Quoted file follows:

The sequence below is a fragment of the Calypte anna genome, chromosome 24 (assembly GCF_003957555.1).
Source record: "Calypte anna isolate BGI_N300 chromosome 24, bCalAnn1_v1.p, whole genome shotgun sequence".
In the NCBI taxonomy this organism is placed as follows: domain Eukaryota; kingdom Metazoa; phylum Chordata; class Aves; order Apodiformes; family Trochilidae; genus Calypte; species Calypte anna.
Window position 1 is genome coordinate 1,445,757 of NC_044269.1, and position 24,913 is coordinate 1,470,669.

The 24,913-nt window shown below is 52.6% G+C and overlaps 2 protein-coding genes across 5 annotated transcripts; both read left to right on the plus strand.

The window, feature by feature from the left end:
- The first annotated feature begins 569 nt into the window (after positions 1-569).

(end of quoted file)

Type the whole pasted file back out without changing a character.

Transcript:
The sequence below is a fragment of the Calypte anna genome, chromosome 24 (assembly GCF_003957555.1).
Source record: "Calypte anna isolate BGI_N300 chromosome 24, bCalAnn1_v1.p, whole genome shotgun sequence".
In the NCBI taxonomy this organism is placed as follows: domain Eukaryota; kingdom Metazoa; phylum Chordata; class Aves; order Apodiformes; family Trochilidae; genus Calypte; species Calypte anna.
Window position 1 is genome coordinate 1,445,757 of NC_044269.1, and position 24,913 is coordinate 1,470,669.

The 24,913-nt window shown below is 52.6% G+C and overlaps 2 protein-coding genes across 5 annotated transcripts; both read left to right on the plus strand.

The window, feature by feature from the left end:
- The first annotated feature begins 569 nt into the window (after positions 1-569).